The University of Havana

The University of Havana is rich in history and tradition. Founded in 1728, it will celebrate it’s tri-centenary in about a decade. According to Sergei, our guide:

  • It enrolls 15,000 students, including 2,000 foreign students.
  • Some 1,500 faculty members serve the students.
  • The University of Havana is completely free for Cuban students living in Cuba.
  • The blue-eyed owl atop the administration building (below) symbolizes the wisdom of white people. Prior to the revolution, black Cubans were not permitted to enroll at the University of Havana.

Foreign students are welcome. Sergei in fact admits them. The fee structure is complicated for different years and levels of study, but a rule of thumb suggests that annual tuition for foreign students is about $5,000.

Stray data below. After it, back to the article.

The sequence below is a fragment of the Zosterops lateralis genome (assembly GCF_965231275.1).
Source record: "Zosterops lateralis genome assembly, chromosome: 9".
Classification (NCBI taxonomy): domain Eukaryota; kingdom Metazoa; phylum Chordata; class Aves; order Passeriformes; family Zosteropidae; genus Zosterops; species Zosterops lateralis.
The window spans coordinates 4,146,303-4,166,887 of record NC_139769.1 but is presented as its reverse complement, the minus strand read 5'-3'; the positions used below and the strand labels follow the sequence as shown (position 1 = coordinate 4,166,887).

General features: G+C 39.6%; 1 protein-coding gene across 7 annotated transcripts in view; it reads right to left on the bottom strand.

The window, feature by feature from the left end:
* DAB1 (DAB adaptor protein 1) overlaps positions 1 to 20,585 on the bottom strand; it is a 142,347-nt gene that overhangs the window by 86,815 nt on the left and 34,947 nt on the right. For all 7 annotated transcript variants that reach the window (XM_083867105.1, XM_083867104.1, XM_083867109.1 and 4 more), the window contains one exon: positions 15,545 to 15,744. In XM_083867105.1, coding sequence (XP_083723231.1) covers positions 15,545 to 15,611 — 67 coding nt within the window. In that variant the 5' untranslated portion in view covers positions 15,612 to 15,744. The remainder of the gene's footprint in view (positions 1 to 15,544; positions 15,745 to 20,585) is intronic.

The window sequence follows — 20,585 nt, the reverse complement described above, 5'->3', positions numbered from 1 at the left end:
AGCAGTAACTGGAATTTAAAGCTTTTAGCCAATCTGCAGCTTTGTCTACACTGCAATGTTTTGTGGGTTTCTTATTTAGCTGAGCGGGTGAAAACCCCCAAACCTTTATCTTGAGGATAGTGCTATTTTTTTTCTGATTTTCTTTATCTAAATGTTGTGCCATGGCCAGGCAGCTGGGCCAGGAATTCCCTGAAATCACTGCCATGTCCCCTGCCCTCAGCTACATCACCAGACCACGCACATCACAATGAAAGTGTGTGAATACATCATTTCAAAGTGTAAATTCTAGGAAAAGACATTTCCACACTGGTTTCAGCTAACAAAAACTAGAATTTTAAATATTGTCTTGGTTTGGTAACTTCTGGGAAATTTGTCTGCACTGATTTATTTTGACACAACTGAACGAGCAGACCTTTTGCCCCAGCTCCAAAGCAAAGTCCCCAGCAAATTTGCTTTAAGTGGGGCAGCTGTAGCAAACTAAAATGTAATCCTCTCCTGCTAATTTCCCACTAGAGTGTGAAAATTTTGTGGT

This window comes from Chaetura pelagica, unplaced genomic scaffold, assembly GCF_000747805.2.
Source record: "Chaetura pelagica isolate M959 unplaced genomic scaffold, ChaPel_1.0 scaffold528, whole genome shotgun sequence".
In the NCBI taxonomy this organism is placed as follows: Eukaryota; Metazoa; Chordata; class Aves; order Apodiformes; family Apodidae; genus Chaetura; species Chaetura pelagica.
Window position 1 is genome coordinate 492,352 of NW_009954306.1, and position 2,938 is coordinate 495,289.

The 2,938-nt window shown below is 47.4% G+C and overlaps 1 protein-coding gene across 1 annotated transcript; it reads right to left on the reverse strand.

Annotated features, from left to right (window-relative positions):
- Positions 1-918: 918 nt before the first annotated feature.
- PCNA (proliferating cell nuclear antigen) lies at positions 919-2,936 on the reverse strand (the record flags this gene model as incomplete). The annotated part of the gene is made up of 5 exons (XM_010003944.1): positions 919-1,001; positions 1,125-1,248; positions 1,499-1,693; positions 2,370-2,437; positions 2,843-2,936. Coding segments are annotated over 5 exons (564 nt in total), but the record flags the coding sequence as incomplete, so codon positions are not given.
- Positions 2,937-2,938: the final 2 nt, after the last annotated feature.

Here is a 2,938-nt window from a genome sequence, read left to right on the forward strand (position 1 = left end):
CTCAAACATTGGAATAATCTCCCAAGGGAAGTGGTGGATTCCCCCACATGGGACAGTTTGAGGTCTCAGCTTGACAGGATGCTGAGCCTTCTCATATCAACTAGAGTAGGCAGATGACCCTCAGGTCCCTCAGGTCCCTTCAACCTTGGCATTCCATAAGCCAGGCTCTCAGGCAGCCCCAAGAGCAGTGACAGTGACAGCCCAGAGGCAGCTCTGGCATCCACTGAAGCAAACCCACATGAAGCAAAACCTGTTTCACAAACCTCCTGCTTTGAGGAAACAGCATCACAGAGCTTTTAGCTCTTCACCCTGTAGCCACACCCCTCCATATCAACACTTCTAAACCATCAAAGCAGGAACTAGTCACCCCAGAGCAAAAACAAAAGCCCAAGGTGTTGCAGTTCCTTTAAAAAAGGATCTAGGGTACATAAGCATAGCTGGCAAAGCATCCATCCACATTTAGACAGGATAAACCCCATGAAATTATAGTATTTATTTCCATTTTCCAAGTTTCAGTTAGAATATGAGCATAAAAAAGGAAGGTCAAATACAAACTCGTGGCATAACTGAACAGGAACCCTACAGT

The university has several impressive buildings, including the library and law school building below (where Fidel Castro studied in the 1940s). The library also contains a spectacular large meeting hall for important sessions. During our visit, the Minister of Education and the university chancellor were concluding a meeting launching a new program named in honor of Raul Castro’s son.

Graduating classes typically have their picture taken in front of a statue of Alma Mater and the Roundtable graduates of the tour of the university were pleased to take advantage of that tradition.

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